Click below to read more.

Testimony on EAA legislation (Round 1)

Testimony of Michigan Parents for Schools on HB 6004 to the House Education Committee, Rep. Lisa Lyons, Chair – November 19, 2012


Madam Chair and members of the Committee,

We write to you, on behalf of public school parents and concerned citizens from across the state of Michigan, to express our concerns about House Bill 6004. While our reservations range from the very broad to the very specific, they are sufficient for us to ask you not to report this bill out to the full House. In fact, we believe that effective approaches to the problems HB 6004 seeks to solve require a very different approach.

There is no question that a substantial portion of our public school student population is struggling, and that a number of our public schools are in turn having great difficulty meeting the needs of those students. We welcome efforts by the State, through the Michigan Department of Education, to provide focused assistance to struggling schools. But the approach in this bill is light on help to, and heavy on punishment of, local districts.

The “student centered learning” concept presented in last week’s testimony is an interesting and promising approach to teaching, but it is not new. In fact, we have heard similar ideas discussed in a number of districts around the state. The problem, as always, is implementation — especially in a regulatory environment that punishes mistakes.

Departments: 

Alert Flash: Your voices are being heard on EAA bill

FLASH - The pressure is working! Help stop the EAA "state takeover" bill in committee!

Friends,
To all of you who have sent messages regarding HB 6004 - the EAA or "state takeover" bill: Thank You!!
For those of you who haven't yet had a chance to contact your State Representative, the time is NOW.

Call House Education Committee members TODAY!

Click below to read the latest alert!

Action alert: Don't let them take the public out of public ed!

Legislative leaders have committed to push through a long list of bills during this "lame duck" session, including two that could be devastating to public education as we know it.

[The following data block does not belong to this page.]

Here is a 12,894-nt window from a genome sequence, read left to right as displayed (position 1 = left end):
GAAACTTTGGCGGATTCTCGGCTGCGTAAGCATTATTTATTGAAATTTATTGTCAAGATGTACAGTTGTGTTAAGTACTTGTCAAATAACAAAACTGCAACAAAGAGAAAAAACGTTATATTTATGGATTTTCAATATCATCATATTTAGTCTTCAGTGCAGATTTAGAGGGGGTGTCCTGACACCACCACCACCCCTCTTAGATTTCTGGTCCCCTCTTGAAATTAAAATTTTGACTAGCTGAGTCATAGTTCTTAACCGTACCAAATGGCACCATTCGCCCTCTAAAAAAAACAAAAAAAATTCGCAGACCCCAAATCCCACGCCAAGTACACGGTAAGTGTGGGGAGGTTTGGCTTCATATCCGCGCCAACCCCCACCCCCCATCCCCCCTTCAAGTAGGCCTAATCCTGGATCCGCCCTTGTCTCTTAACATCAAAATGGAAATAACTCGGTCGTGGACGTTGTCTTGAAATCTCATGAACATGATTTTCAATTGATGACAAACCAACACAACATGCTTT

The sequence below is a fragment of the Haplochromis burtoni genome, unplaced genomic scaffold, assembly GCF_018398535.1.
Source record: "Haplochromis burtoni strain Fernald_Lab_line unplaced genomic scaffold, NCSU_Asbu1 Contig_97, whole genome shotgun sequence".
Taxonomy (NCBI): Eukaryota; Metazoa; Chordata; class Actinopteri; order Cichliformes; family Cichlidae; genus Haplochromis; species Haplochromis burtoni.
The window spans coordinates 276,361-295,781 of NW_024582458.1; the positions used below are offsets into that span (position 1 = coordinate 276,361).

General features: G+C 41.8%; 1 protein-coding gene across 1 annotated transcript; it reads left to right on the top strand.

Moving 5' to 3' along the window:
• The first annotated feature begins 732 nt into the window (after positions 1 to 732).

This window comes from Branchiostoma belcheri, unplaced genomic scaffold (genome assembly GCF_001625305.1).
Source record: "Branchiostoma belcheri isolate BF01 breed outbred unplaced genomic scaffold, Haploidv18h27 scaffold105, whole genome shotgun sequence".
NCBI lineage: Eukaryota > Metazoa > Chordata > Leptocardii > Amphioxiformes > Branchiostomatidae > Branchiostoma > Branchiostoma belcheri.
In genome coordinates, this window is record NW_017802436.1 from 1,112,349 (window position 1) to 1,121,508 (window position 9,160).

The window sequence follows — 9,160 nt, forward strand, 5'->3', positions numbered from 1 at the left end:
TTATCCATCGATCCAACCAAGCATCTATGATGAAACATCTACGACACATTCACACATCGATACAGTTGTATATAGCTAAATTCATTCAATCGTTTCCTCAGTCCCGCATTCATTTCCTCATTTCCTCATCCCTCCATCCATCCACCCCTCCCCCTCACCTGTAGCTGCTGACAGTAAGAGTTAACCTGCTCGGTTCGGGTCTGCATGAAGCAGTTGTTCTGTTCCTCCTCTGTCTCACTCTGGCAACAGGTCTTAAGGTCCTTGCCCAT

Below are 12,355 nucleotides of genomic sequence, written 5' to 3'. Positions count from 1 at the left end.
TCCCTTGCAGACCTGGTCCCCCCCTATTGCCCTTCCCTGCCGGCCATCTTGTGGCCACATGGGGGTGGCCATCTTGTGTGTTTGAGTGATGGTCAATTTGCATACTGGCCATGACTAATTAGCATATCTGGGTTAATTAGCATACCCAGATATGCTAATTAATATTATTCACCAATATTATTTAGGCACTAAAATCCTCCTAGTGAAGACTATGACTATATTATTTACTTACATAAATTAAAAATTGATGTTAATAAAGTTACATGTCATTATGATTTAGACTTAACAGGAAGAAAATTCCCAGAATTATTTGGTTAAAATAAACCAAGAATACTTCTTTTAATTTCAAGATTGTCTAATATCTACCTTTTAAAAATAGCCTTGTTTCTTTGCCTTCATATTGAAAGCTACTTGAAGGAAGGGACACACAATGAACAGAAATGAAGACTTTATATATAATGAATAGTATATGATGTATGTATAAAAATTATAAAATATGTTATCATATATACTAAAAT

I realize that sounds over-the-top, but take a look at the bills on the fast track:

  • House Bill 6004 makes a new state-wide school district, the Education Achievement Authority, which can take over the "bottom 5%" of schools, and perhaps others - while the local district has no say. The EAA is free to hand these schools over to for-profit charter management companies, and in fact it can charter new schools anywhere in the state (whether the schools there are failing or not). The EAA would be run by a board appointed by the Governor, and even the elected State Board of Education would have no say in its work.
  • House Bill 5923 would create a host of new forms of charter school, including selective admission schools, boarding schools, single-gender schools, and potential store-front schools operated by cultural organizations, businesses and other groups. Part of the mission given to the EAA in HB 6004 is to implement these provisions.

Find out more! Click below to read the full alert.

Special sections: 

Legislative briefing on the "school choice" package - update

We’ve updated our legislative briefing on the “school choice” package of bills to reflect the passage of both SB 618 (charter caps) and SB 619 (“cyber” charters), as well as other legislative action.

The update document is in PDF format, and we will be updating it regularly as the bills make their way through the Legislature. The download link is at the end of the article.

The document is current as of 6/15/12, reflecting the bills as reported from committee or as passed by the Senate or House.

End of the last illusions

Past commitments to school aid fade away

Updated with final conference report

None of the school aid budget proposals for next year offer significant help to our struggling local school districts. Overall funding is essentially flat, though the dollars are allocated differently in the various proposals. For a detailed breakdown of the final budget and the alternatives as passed by each chamber, please see this companion story.

Nevertheless, the budget bills do outline some major changes in how we fund our schools:

  • Use of the School Aid Fund to support community colleges and state universities is now a permanent feature (the final conference report includes intent language to change the name of the SAF to the “Comprehensive Education Fund”);
  • The commitment to maintaining the funding stream for K-12 education has been seriously eroded – for example, with the failure to replace earmarked revenue lost when the Michigan Business Tax was ended.
Special sections: 

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In the news

MIPFS is working with parent group 482Forward, ACLU Michigan, and many school groups to ensure public funding goes to public schools.


MIPFS also contributed considerable background to this article, raising serious questions about the strategy of closing schools.


MIPFS presents to the State Board of Education


Founder of our Forest Hills affiliate testifies before State Board, 9 May 2013


Our op-ed on the EAA's failure and why the Parent Proposal embodied in HB 5268 is a better alternative. MLive.com, 9 Feb 2014